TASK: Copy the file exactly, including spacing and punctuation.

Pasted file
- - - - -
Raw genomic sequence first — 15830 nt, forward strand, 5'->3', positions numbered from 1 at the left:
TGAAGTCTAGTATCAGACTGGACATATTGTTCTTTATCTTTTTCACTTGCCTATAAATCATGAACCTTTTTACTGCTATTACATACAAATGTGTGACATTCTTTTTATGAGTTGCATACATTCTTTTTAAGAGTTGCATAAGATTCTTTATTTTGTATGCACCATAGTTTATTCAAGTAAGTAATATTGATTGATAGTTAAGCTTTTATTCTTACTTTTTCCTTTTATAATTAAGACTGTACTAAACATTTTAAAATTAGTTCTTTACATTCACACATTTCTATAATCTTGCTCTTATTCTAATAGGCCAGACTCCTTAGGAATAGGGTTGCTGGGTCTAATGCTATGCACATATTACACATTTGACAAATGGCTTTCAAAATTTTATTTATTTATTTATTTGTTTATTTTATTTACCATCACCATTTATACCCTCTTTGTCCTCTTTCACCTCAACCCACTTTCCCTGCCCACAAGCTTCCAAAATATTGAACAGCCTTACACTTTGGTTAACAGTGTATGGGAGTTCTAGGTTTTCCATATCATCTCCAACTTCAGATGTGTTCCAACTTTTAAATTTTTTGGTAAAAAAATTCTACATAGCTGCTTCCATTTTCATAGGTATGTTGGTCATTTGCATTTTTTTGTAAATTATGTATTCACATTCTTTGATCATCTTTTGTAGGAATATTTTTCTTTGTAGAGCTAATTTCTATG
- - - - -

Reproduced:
Raw genomic sequence first — 15830 nt, forward strand, 5'->3', positions numbered from 1 at the left:
TGAAGTCTAGTATCAGACTGGACATATTGTTCTTTATCTTTTTCACTTGCCTATAAATCATGAACCTTTTTACTGCTATTACATACAAATGTGTGACATTCTTTTTATGAGTTGCATACATTCTTTTTAAGAGTTGCATAAGATTCTTTATTTTGTATGCACCATAGTTTATTCAAGTAAGTAATATTGATTGATAGTTAAGCTTTTATTCTTACTTTTTCCTTTTATAATTAAGACTGTACTAAACATTTTAAAATTAGTTCTTTACATTCACACATTTCTATAATCTTGCTCTTATTCTAATAGGCCAGACTCCTTAGGAATAGGGTTGCTGGGTCTAATGCTATGCACATATTACACATTTGACAAATGGCTTTCAAAATTTTATTTATTTATTTATTTGTTTATTTTATTTACCATCACCATTTATACCCTCTTTGTCCTCTTTCACCTCAACCCACTTTCCCTGCCCACAAGCTTCCAAAATATTGAACAGCCTTACACTTTGGTTAACAGTGTATGGGAGTTCTAGGTTTTCCATATCATCTCCAACTTCAGATGTGTTCCAACTTTTAAATTTTTTGGTAAAAAAATTCTACATAGCTGCTTCCATTTTCATAGGTATGTTGGTCATTTGCATTTTTTTGTAAATTATGTATTCACATTCTTTGATCATCTTTTGTAGGAATATTTTTCTTTGTAGAGCTAATTTCTATG